The World Economic Forum (WEF) said in a recent report that climate change threatens the livelihoods of more than half a billion individuals in the Middle East and North Africa (MENA).
The Middle East could experience a temperature increase of four degrees Celsius by 2050, a significant deviation from the 1.5 degrees Celsius limit set by the 2015 Paris Agreement, the report which was released on October 18, read. The study also indicates that the region’s temperatures are rising at a rate double the global average.
The Middle East and North Africa (MENA) region, which holds about half of the world’s confirmed oil reserves, currently accounts for roughly 30 percent of global oil production.
Despite warnings from climate scientists, the Organisation of the Petroleum Exporting Countries (OPEC) anticipates a rise in global energy demand under all scenarios, with the primary global energy demand expected to double by 2035.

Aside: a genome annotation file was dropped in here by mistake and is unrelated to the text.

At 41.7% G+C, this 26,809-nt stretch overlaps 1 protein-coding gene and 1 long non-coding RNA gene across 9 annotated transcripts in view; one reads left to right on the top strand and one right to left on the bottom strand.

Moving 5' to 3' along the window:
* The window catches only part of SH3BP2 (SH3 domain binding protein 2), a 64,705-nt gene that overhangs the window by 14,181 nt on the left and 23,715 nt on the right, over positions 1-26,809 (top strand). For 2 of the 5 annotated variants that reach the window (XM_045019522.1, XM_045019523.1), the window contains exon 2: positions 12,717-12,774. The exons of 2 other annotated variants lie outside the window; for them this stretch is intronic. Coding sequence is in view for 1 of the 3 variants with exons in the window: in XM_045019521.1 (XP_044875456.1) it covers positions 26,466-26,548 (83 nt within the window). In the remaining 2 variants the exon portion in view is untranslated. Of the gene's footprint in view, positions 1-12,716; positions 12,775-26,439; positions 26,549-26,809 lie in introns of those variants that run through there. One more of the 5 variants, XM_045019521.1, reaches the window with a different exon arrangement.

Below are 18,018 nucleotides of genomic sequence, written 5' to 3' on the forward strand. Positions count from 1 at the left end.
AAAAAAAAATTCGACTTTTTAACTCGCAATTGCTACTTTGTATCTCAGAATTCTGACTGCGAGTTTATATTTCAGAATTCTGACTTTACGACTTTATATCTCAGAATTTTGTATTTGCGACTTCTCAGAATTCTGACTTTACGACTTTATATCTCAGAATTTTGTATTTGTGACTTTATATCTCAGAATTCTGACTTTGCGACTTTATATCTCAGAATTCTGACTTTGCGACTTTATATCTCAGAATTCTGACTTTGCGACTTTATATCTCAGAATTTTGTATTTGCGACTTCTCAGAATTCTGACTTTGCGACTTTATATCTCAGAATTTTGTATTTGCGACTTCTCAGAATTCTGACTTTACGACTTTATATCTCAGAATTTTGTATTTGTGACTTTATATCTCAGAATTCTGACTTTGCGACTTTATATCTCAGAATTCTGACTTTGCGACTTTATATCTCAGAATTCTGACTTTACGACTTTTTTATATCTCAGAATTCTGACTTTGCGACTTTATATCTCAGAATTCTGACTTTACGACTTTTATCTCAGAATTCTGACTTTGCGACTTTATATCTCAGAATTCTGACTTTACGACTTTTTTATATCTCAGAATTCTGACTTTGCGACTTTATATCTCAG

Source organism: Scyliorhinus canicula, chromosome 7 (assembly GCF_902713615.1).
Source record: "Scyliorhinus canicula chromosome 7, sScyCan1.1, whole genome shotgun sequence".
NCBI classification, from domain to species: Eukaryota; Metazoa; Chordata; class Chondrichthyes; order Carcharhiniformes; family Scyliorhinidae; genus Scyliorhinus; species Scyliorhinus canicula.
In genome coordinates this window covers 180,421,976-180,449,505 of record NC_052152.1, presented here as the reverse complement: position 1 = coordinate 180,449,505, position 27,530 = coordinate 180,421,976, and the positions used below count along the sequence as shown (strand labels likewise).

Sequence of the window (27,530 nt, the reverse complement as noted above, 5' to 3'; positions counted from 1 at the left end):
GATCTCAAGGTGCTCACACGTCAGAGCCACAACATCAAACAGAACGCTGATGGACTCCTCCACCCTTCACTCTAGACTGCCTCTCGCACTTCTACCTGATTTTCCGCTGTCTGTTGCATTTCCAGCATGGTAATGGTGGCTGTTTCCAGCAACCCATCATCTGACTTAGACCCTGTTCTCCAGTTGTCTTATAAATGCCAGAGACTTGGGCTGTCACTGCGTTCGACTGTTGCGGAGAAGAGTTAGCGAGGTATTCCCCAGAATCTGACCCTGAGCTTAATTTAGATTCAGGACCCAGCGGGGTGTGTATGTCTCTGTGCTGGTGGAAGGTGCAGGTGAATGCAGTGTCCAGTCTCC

The report titled “Closing the Climate Action Gap: Accelerating Decarbonization and the Energy Transition in MENA” was published only a few weeks ahead of the COP28 conference that will take place in Dubai.
Climate change significantly affects the livelihoods of farmers in Egypt, with heat stress impacting humans, livestock, and crops. This stress can lead to reduced productivity and other economic losses due to heat.
Additionally, Egypt faces challenges from rising sea levels, coastal erosion, land subsidence, and increased soil salinity.
WEF’s report indicates that MENA countries are lagging behind other similar regions in terms of sustainability progress. The report provides a roadmap for decarbonisation actions that could stimulate new economic opportunities.
As the report stated, the situation calls for immediate and nuanced action, which includes reducing emissions, building resilience against climate change effects such as water scarcity, and fostering a united effort among government bodies, businesses, and international organisations.